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October 3, 2013 9:51 am

Elie Wiesel: Jewish Response to Syria Gas Attack Not Powerful Enough, Considering Gas Was Used by Nazis to Kill Jews

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Chairman of The Algemeiner Journal's Advisory Board, Professor Elie Wiesel speaking at the newspaper's 40th anniversary gala, on April 22, 2013. Photo: Sarah Rogers / Algemeiner.

Chairman of The Algemeiner Journal's Advisory Board, Professor Elie Wiesel speaking at the newspaper's 40th anniversary gala, on April 22, 2013. Photo: Sarah Rogers / Algemeiner.

Famed Nobel laureate and humanitarian, Elie Wiesel, told a New York audience Sunday that the U.S. Jewish community should have responded to the recent use of poison gas, by the regime of President Bashar al-Assad in Syria, by organizing a mass demonstration of half a million people, according to a recording obtained by The Algemeiner. Wiesel, who also serves as Chair of The Algemeiner’s Advisory Board, said that the use of gas should have elicited an especially strong reaction from Jews considering that it was used by the Nazis to kill Jews during the Holocaust.

“Here I feel very bad about our own leadership,” said Wiesel, responding to a question from the event’s moderator Rabbi Shmuley Boteach who asked, “What do you think about Syria? should we punish Assad for gassing children? And for us Jews of course, gas has the worst possible connotation.”

“Jewish leadership, the moment we knew that they are using gas should have organized a mass demonstration of 500,000 people in the streets. Go to Washington and say, ‘this is beyond. Enough. That we cannot take. Gas?!’ When we know what was done with gas to our people two generations ago,” he said. “When that came out, there should have been a reaction, a very powerful reaction, and organize really something that should force the world to stop and say, ‘hey, hey, hey, wait. It is true. Gas?! That we cannot take. We cannot allow. We cannot accept.'”

Wiesel also lamented the transient nature of the media’s coverage of the event. “It became something like, one day’s news, next day you don’t talk about it. Where is memory? Where is sensitivity? Where is responsibility? So here I am afraid our leadership was not on the level. I expected more. It can be done in 24 hours,” he said.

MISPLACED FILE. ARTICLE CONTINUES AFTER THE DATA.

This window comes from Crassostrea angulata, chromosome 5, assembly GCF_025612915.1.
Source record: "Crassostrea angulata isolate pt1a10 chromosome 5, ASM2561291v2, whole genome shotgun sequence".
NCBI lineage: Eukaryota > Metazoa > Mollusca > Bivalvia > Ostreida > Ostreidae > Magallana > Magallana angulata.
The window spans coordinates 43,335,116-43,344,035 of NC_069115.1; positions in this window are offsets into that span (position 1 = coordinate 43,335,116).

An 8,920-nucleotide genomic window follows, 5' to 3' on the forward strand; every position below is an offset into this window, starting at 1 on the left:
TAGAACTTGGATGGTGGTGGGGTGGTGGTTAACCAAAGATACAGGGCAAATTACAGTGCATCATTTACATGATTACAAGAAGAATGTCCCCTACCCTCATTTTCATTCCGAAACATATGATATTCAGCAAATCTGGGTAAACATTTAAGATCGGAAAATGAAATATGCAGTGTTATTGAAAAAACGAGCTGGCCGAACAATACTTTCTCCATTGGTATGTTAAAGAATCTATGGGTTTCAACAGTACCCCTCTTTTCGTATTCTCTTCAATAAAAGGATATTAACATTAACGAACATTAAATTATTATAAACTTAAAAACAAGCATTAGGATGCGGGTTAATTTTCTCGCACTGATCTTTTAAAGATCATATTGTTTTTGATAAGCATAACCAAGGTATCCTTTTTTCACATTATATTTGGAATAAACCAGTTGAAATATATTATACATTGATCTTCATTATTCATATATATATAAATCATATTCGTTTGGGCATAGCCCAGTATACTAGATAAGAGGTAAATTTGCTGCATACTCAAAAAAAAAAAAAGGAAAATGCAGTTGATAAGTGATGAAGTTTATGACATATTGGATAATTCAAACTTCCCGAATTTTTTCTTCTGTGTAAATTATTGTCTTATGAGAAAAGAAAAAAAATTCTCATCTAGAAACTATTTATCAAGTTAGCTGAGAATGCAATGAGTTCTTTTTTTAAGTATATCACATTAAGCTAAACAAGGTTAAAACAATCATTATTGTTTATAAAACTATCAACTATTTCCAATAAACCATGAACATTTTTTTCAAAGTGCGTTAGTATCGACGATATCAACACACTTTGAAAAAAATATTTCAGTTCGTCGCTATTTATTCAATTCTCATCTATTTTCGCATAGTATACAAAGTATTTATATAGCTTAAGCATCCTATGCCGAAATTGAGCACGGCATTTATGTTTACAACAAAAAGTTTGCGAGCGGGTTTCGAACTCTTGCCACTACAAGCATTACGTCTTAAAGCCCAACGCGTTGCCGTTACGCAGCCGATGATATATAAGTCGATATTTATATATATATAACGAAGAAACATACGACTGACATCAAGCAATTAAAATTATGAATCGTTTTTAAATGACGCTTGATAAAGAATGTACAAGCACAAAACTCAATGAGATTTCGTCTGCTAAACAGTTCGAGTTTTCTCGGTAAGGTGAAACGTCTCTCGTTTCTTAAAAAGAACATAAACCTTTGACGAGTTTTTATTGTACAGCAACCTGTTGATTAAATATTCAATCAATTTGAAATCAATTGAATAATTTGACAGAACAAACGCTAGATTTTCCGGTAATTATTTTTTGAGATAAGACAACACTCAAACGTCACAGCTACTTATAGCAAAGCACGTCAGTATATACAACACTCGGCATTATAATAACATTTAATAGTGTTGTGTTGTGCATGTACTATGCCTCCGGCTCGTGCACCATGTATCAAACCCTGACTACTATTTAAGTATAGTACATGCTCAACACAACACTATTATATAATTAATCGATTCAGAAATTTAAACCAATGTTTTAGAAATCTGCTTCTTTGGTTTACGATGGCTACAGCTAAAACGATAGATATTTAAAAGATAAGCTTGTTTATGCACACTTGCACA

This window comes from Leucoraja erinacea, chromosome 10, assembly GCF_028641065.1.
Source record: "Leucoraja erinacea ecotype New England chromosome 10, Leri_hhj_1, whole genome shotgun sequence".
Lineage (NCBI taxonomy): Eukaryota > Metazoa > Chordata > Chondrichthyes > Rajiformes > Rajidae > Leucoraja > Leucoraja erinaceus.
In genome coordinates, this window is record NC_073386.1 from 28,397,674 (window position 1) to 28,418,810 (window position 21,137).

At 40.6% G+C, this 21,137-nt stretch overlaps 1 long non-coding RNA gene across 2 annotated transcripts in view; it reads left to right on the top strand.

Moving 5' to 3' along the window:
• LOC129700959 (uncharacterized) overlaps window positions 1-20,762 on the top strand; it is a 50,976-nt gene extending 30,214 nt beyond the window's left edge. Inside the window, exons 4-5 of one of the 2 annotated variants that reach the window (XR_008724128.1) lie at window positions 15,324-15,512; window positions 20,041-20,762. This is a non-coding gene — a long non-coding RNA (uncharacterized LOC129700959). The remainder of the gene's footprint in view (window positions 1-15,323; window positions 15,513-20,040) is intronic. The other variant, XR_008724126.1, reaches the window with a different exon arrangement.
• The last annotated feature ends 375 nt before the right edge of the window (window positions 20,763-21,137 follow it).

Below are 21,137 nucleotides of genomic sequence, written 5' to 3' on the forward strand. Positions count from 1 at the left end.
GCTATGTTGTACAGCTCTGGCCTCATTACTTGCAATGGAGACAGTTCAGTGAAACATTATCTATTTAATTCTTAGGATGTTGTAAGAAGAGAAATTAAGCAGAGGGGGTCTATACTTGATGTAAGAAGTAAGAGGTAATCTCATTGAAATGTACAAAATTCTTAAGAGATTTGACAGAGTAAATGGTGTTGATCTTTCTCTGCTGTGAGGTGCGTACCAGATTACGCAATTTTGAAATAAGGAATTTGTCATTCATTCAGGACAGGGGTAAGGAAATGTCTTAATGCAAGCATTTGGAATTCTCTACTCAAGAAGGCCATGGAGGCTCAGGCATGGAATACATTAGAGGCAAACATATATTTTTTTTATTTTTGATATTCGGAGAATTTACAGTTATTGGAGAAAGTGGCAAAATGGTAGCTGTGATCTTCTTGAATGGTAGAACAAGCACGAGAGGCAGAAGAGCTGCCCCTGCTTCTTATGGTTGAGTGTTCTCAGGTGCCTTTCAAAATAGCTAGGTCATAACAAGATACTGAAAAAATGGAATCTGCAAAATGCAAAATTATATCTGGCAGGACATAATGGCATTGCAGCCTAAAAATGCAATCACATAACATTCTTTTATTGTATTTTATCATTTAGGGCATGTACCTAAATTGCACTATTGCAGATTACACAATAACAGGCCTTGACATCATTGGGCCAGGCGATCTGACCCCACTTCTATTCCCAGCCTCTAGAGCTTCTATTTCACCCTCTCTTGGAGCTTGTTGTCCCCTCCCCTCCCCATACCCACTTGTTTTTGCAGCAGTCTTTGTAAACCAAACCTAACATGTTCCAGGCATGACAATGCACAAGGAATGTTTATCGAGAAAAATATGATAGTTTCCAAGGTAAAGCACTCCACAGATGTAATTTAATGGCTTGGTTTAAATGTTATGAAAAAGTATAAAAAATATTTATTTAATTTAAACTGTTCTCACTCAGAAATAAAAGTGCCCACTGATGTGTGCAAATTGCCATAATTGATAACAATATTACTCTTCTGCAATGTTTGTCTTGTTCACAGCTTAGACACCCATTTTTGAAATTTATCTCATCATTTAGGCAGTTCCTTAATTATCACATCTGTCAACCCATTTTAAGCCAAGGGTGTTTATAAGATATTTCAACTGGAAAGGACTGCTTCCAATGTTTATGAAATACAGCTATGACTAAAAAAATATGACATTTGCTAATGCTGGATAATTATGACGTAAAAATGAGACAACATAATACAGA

“Absolutely. Absolutely,” the world’s most famous Holocaust survivor responded when asked by Boteach if he thinks that “both the Jewish leadership and the American political leadership should be help accountable for not doing enough to punish Assad for using chemical gas.”

“The fact is, gas has been used for the first time, and therefore it cannot be used again, and those who use it again should be, I think, arrested, imprisoned, charged […]. Anyways, something must be done, we cannot let it happen without a reaction,” Wiesel concluded.

The event which took place at Cooper Union’s Great Hall, was hosted by Boteach’s This World: The Values Network organization. Titled “Genocide,” the forum included Rwandan President Paul Kagame and philanthropists Sheldon Adelson and Michael Steinhardt. Wiesel also shared strong words about Iran and the genocidal rhetoric of the country’s leaders.

Following news in August of the gas attack in Syria, Jewish groups almost unanimously backed President Obama’s initiative to launch punitive strikes against the Assad regime. Political divides appeared to be set aside as both the National Jewish Democratic Council and the Republican Jewish Coalition joined forces as did many others from across the political spectrum. Action in Syria did not receive popular support, and was ultimately averted when the U.S. accepted a Russian proposed deal for Syria to surrender its chemical weapons to the international community. This week, United Nations inspectors began the hunt for Syria’s chemical weapons.

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